Soften­ing im­ages ahead of Brazil run-off

The Star Malaysia - - World -

RIO DE JANEIRO: Two weeks be­fore a run­off to de­cide Brazil’s pres­i­dency, the du­elling far­right and left­ist can­di­dates are try­ing to soften their im­ages to ap­peal to po­larised vot­ers.

Re­jigged cam­paigns were launched with new TV ads from the two – Jair Bol­sonaro, 63, and Fer­nando Had­dad, 55.

Fron­trun­ner Bol­sonaro, a pop­ulist for­mer para­trooper vow­ing a ro­bust law­and­or­der regime, eased gun laws and tougher im­mi­gra­tion re­stric­tions if he wins, re­jected the ex­treme­right la­bel in a me­dia con­fer­ence on Thurs­day.

“I’m not far­right,” he in­sisted. “Point out to me an act of mine that is far­right.”

He de­clared him­self an “ad­mirer” of US Pres­i­dent Don­ald Trump and said: “He wants a great United

States – I want a great Brazil.”

Had­dad for his part sought to dis­tance him­self from for­mer pres­i­dent Luiz Ina­cio Lula da Silva, whom he re­placed last month as the Work­ers Party can­di­date.

He re­moved pic­tures of the ex­leader from his cam­paign fly­ers and ads, and dropped the party’s sig­na­ture red colour for Brazil’s green­and­gold mo­tif.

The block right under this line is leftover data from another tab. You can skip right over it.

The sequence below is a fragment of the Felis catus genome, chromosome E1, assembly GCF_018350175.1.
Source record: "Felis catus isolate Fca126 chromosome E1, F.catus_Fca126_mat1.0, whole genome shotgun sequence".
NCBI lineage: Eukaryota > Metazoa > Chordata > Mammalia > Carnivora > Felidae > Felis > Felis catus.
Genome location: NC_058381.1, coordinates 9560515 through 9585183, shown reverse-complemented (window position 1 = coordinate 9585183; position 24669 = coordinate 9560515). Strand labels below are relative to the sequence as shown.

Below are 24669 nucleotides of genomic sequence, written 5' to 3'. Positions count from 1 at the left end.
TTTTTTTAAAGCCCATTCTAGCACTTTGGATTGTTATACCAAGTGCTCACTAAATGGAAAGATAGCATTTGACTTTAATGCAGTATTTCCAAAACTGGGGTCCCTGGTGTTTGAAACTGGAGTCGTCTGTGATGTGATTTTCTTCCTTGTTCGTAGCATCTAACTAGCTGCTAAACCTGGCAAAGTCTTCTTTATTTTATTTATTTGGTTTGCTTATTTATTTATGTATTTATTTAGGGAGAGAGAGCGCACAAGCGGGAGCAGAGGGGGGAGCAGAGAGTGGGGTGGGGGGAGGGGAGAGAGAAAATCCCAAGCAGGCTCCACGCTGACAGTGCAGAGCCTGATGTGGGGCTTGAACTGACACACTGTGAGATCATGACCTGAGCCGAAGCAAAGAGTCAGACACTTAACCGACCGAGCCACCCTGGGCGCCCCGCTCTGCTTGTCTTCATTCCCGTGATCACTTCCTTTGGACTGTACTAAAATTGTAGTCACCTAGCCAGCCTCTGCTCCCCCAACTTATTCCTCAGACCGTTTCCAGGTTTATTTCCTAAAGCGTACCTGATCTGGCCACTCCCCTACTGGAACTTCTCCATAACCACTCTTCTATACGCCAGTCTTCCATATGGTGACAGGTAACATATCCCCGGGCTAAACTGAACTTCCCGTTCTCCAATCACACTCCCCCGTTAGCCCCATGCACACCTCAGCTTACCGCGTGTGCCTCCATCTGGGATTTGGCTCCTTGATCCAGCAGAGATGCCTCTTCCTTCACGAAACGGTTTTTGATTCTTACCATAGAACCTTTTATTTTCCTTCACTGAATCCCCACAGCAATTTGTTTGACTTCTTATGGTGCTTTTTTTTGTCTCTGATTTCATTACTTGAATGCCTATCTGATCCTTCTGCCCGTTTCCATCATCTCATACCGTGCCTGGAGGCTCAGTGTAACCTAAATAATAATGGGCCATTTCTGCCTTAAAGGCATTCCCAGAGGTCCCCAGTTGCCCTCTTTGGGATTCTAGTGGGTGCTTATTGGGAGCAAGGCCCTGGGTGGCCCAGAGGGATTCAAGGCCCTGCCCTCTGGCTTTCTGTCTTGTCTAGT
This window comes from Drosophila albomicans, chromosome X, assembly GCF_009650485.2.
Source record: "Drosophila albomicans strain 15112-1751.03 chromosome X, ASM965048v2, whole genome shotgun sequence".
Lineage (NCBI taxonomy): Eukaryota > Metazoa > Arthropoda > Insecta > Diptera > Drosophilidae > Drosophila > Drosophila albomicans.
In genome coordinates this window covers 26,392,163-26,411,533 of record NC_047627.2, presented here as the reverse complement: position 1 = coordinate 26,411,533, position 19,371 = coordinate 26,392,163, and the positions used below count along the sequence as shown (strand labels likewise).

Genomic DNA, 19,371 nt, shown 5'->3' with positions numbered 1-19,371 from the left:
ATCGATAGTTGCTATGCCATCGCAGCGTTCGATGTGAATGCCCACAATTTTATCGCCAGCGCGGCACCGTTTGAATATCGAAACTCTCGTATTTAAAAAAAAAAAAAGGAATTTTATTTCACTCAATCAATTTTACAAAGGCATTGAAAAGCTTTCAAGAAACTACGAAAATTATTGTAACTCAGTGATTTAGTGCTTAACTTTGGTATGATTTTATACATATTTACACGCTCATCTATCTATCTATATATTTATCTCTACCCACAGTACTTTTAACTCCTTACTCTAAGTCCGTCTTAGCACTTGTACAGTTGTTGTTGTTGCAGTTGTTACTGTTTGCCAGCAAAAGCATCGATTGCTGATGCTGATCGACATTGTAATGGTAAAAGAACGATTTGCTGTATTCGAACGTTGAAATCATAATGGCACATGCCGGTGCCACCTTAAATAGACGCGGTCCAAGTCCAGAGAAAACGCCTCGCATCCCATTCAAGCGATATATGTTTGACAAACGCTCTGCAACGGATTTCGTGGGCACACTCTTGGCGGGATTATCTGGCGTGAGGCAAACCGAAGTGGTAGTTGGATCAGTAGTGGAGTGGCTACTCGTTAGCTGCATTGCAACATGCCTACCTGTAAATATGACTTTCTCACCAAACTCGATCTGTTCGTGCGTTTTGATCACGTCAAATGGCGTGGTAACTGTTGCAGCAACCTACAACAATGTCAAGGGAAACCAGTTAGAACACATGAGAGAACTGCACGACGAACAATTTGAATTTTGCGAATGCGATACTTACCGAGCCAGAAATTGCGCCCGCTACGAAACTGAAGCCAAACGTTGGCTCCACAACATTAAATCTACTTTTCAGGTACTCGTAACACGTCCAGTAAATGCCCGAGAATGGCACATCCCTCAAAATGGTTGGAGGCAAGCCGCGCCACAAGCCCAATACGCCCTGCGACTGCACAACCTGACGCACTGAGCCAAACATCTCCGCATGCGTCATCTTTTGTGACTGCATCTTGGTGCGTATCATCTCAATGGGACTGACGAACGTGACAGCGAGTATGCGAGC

Lula, though still broadly pop­u­lar among the poor, is seen by bet­teroff Bol­sonaro vot­ers as em­blem­atic of a graft­rid­den Work­ers Party that ruled be­tween 2003 and 2016, the tail end of which saw Brazil’s worst re­ces­sion on record.

The Oct 28 run­off is Bol­sonaro’s to lose, polls sug­gest.

In the first round of the elec­tions, held last Sun­day, Bol­sonaro eas­ily trounced a dozen ri­vals, grab­bing 46% of the vote. Had­dad came sec­ond with 29%.

Ac­cord­ing to a Datafolha voter sur­vey, Bol­sonaro has 58% sup­port go­ing into the run­off, against 42% for Had­dad.

The ri­vals have sep­a­rately called for calm af­ter a se­ries of vi­o­lent in­ci­dents linked to the febrile at­mo­sphere around the elec­tions.

The right­wing can­di­date, a deputy in Brazil’s congress since 1991 who re­cently joined the ul­tra­con­ser­va­tive So­cial Lib­eral Party, has made deft use of so­cial me­dia to woo vot­ers.

Part of that was the re­sult of him con­va­lesc­ing for weeks af­ter be­ing stabbed by a lone as­sailant on the cam­paign trail last month.

But he said on Thurs­day there was a “strate­gic” choice to min­imise shar­ing the stage with Had­dad in tele­vised de­bates.

Six de­bates were sched­uled to take place be­fore the run­off, but half of them were can­celled af­ter Bol­sonaro’s doc­tors said he still wasn’t suf­fi­ciently re­cov­ered, and only the last two, set for Oct 21 and 26, were seen as pos­si­bly tak­ing place.

— AFP/Reuters

Face-off: Bol­sonaro and Had­dad are set to go head-to-head on Oct 28.

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